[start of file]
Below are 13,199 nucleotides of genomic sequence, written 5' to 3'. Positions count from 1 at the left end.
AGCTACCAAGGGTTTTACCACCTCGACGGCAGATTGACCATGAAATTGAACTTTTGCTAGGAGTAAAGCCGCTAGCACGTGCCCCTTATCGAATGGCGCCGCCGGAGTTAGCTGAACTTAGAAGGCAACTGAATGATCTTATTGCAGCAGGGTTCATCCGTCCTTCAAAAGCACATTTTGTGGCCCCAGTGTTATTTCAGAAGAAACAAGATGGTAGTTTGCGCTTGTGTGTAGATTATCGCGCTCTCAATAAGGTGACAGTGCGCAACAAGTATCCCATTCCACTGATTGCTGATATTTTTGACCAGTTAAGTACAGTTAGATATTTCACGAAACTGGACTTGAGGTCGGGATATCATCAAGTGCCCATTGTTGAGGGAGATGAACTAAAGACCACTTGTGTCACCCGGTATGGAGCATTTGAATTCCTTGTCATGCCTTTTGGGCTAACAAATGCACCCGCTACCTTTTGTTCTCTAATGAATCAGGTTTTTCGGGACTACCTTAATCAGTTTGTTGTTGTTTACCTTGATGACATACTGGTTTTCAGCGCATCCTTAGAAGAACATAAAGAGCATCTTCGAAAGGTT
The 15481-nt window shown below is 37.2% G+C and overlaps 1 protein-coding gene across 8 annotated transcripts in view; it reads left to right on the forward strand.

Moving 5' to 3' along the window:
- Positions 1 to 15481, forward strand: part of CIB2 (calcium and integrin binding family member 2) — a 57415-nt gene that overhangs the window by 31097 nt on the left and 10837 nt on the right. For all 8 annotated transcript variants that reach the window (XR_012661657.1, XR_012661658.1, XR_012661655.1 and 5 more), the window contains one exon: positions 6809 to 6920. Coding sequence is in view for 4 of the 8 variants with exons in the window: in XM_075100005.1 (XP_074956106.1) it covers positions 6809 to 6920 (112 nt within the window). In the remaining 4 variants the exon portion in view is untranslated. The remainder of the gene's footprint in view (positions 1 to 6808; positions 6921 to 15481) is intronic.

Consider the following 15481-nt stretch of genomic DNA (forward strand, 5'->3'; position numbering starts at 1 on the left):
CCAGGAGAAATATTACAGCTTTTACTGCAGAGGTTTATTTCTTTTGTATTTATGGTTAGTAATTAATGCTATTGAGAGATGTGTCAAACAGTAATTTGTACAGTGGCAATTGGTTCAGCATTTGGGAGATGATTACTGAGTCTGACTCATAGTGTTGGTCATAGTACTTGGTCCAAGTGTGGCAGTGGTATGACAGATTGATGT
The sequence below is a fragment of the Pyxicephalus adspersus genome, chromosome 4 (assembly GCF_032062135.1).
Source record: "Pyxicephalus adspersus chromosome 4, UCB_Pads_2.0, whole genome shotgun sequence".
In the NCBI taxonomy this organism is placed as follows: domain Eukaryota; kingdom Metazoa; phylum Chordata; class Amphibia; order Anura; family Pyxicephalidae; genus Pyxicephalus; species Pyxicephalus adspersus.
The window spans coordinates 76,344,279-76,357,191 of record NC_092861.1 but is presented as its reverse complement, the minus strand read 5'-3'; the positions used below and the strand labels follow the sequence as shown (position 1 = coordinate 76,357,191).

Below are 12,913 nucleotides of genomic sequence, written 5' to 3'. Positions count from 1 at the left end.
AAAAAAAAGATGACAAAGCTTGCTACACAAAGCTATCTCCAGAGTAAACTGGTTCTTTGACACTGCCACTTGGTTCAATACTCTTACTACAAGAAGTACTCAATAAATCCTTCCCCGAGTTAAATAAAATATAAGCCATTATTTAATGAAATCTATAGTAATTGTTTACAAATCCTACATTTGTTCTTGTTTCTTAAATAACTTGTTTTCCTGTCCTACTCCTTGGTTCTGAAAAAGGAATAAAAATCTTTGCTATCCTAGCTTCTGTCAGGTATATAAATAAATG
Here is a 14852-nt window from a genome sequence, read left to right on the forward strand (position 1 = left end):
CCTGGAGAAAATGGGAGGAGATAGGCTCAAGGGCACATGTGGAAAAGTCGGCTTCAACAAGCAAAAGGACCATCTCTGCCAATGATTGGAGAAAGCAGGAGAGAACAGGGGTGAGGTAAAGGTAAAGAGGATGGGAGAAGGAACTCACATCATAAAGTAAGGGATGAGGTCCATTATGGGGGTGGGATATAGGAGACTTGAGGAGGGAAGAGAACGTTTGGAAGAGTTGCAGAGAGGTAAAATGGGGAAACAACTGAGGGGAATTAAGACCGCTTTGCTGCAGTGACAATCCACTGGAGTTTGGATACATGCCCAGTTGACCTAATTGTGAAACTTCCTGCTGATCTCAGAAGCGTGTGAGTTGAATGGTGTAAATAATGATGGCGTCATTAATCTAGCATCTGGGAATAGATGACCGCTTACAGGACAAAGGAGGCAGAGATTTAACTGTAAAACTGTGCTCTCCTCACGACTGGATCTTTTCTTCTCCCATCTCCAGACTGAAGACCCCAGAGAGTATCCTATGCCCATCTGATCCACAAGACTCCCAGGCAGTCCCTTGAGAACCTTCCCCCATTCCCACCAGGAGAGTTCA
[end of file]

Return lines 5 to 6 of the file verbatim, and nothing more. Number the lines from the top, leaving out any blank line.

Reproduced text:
- Positions 1 to 15481, forward strand: part of CIB2 (calcium and integrin binding family member 2) — a 57415-nt gene that overhangs the window by 31097 nt on the left and 10837 nt on the right. For all 8 annotated transcript variants that reach the window (XR_012661657.1, XR_012661658.1, XR_012661655.1 and 5 more), the window contains one exon: positions 6809 to 6920. Coding sequence is in view for 4 of the 8 variants with exons in the window: in XM_075100005.1 (XP_074956106.1) it covers positions 6809 to 6920 (112 nt within the window). In the remaining 4 variants the exon portion in view is untranslated. The remainder of the gene's footprint in view (positions 1 to 6808; positions 6921 to 15481) is intronic.

Consider the following 15481-nt stretch of genomic DNA (forward strand, 5'->3'; position numbering starts at 1 on the left):